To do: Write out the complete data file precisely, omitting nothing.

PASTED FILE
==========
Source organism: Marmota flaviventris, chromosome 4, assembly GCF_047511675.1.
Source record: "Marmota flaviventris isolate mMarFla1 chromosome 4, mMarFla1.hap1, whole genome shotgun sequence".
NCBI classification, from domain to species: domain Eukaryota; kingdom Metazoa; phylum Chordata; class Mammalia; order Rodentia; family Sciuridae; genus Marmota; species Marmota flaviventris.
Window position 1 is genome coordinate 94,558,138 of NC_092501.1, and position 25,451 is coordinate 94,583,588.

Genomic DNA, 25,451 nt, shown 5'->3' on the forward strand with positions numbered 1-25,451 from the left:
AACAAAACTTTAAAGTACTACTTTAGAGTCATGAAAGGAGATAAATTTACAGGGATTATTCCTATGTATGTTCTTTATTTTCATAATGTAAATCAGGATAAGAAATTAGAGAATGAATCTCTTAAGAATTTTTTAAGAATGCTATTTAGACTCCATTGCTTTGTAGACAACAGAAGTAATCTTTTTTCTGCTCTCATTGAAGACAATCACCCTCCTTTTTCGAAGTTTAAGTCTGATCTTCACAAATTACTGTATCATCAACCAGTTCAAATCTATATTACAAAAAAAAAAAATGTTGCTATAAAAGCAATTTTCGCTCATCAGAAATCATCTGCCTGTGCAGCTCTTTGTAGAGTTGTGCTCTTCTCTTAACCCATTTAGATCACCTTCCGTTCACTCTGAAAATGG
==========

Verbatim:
Source organism: Marmota flaviventris, chromosome 4, assembly GCF_047511675.1.
Source record: "Marmota flaviventris isolate mMarFla1 chromosome 4, mMarFla1.hap1, whole genome shotgun sequence".
NCBI classification, from domain to species: domain Eukaryota; kingdom Metazoa; phylum Chordata; class Mammalia; order Rodentia; family Sciuridae; genus Marmota; species Marmota flaviventris.
Window position 1 is genome coordinate 94,558,138 of NC_092501.1, and position 25,451 is coordinate 94,583,588.

Genomic DNA, 25,451 nt, shown 5'->3' on the forward strand with positions numbered 1-25,451 from the left:
AACAAAACTTTAAAGTACTACTTTAGAGTCATGAAAGGAGATAAATTTACAGGGATTATTCCTATGTATGTTCTTTATTTTCATAATGTAAATCAGGATAAGAAATTAGAGAATGAATCTCTTAAGAATTTTTTAAGAATGCTATTTAGACTCCATTGCTTTGTAGACAACAGAAGTAATCTTTTTTCTGCTCTCATTGAAGACAATCACCCTCCTTTTTCGAAGTTTAAGTCTGATCTTCACAAATTACTGTATCATCAACCAGTTCAAATCTATATTACAAAAAAAAAAAATGTTGCTATAAAAGCAATTTTCGCTCATCAGAAATCATCTGCCTGTGCAGCTCTTTGTAGAGTTGTGCTCTTCTCTTAACCCATTTAGATCACCTTCCGTTCACTCTGAAAATGG